Updating the gac
Or you’ve changed the code in a feature receiver, and you experience that the old code is executed instead of a new one when you deploy. Because when a process loads an assembly from the Global Assembly Cache, it will keep using that version of the assembly for the rest of its life .Solution deployment is run by the Share Point 2010 Timer service, and features are activated within your Power Shell process.
Right click on the project, select Assembly Information and then changed the dll and file version, then build the wsp file and installed on the production server.Using is one, but this comes as part of a Visual Studio installation, and in a server environment, you may not have the luxury of installing Visual Studio, just to get the utility installed. Gac Install("C:\Path\To\DLL.dll") #If installing into the GAC on a server hosting web applications in IIS, you need to restart IIS for the applications to pick up the change. An alternative, however, is to use Power Shell to install the DLL into the GAC. Yes this time it did the trick code changes were reflecting on the application pages on the production site.The only problem was change the dll version and make sure that in the gac it has latest version installed.This makes your development environment more like real life, which is a Good Thing.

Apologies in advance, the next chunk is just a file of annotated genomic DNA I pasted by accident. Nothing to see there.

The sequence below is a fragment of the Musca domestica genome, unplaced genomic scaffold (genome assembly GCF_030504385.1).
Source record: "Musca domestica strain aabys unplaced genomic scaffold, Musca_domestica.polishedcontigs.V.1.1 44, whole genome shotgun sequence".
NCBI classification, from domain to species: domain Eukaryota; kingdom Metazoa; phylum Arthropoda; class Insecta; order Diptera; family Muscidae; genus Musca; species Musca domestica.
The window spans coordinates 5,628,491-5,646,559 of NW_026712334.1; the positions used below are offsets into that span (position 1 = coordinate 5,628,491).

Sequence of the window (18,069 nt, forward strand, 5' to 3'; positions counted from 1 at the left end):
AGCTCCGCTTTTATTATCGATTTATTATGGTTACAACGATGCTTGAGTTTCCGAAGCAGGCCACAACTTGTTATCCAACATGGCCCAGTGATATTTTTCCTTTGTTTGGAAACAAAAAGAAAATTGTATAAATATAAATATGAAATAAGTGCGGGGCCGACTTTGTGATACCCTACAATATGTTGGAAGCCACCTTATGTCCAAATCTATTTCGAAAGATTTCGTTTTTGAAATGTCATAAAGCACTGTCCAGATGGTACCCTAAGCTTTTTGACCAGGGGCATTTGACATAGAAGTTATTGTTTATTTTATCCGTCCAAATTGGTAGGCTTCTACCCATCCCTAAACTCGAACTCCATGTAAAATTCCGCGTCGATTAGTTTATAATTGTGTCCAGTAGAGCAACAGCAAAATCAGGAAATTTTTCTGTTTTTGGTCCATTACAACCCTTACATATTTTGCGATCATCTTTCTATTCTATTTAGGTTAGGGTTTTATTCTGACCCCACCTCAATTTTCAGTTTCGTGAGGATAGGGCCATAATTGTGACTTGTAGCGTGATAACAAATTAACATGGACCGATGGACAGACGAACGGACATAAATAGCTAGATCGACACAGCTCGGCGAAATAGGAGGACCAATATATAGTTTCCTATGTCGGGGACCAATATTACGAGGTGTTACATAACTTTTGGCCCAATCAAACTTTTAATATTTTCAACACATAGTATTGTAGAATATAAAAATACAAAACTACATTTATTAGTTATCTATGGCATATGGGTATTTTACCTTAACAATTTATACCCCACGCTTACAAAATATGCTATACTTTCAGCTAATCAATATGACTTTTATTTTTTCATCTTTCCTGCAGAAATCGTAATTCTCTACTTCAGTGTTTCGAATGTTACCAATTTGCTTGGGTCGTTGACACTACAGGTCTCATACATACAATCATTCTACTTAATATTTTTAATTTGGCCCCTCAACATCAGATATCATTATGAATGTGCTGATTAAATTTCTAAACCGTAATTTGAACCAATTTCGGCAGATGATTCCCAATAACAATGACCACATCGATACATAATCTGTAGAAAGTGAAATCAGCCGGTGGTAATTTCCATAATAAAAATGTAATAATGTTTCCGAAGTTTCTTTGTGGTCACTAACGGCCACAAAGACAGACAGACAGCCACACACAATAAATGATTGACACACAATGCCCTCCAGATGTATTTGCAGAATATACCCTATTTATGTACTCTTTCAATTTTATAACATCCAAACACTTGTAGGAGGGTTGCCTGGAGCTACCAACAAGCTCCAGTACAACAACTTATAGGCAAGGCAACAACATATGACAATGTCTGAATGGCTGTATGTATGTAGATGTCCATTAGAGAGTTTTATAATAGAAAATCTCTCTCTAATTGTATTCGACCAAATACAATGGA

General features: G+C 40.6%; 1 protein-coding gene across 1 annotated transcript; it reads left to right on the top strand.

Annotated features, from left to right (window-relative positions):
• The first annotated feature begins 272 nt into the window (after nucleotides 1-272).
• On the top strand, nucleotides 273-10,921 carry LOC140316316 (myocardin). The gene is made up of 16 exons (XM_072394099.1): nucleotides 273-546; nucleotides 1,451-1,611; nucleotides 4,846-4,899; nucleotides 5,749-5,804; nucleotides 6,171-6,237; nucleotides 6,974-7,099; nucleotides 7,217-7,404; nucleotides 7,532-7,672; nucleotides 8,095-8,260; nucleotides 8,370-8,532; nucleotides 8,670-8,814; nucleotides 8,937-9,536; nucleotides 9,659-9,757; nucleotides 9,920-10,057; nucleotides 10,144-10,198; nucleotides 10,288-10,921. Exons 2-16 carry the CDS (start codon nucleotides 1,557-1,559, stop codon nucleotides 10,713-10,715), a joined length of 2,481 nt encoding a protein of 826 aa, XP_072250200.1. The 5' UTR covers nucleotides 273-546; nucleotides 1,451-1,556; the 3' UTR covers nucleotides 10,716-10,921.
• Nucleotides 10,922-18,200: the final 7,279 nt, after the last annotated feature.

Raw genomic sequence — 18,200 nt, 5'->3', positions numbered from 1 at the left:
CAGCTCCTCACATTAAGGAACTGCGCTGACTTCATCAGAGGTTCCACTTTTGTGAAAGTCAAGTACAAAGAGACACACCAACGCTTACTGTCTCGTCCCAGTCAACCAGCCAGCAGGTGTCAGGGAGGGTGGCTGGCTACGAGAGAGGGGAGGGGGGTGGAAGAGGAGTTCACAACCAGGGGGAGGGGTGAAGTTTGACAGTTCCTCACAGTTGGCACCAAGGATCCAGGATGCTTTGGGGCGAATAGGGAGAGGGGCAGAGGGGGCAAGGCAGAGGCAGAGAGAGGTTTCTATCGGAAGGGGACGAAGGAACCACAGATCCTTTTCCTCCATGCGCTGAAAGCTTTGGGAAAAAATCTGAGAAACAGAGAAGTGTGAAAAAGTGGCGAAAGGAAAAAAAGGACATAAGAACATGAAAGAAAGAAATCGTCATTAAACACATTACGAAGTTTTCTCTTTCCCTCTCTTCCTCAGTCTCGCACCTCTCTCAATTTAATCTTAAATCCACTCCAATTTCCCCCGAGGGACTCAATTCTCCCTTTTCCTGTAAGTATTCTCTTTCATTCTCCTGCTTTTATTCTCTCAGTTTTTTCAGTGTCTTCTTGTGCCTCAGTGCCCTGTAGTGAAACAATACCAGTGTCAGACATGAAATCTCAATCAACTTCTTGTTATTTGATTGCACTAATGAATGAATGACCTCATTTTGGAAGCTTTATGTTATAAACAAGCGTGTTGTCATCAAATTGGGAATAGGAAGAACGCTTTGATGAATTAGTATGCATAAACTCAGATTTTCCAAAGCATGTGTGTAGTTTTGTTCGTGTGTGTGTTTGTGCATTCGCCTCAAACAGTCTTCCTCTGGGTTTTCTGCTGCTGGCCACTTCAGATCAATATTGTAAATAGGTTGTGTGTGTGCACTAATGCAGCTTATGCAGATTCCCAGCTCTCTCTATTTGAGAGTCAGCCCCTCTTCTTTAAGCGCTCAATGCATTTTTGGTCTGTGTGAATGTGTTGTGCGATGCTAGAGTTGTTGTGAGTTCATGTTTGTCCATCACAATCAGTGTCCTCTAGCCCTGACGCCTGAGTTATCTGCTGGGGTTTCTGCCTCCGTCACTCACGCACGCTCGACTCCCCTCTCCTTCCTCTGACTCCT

And as I showed earlier, you can use different build configurations to choose between different deployment scenarios: Full reinstall, upgrade from previous version, etc.
So you may be headed for a nasty surprise when you take your solution to a test server for the first time, and discover there are all sorts of upgrade scenarios to consider.
(For instance, it’s really difficult to overwrite existing files.) If you use a Power Shell script to deploy from Visual Studio, you can use that same script in development, test and production.
(Update: The timer service problem described here happens when you retract a solution, then reinstall it with a new feature receiver, or a feature receiver with a changed name.
The problem does not occur when you update an already installed solution.
(There may be other processes to consider in other scenarios – check the Share Point logs to see which process is performing which operations.) Why isn’t this a problem when you do Visual Studio deployment?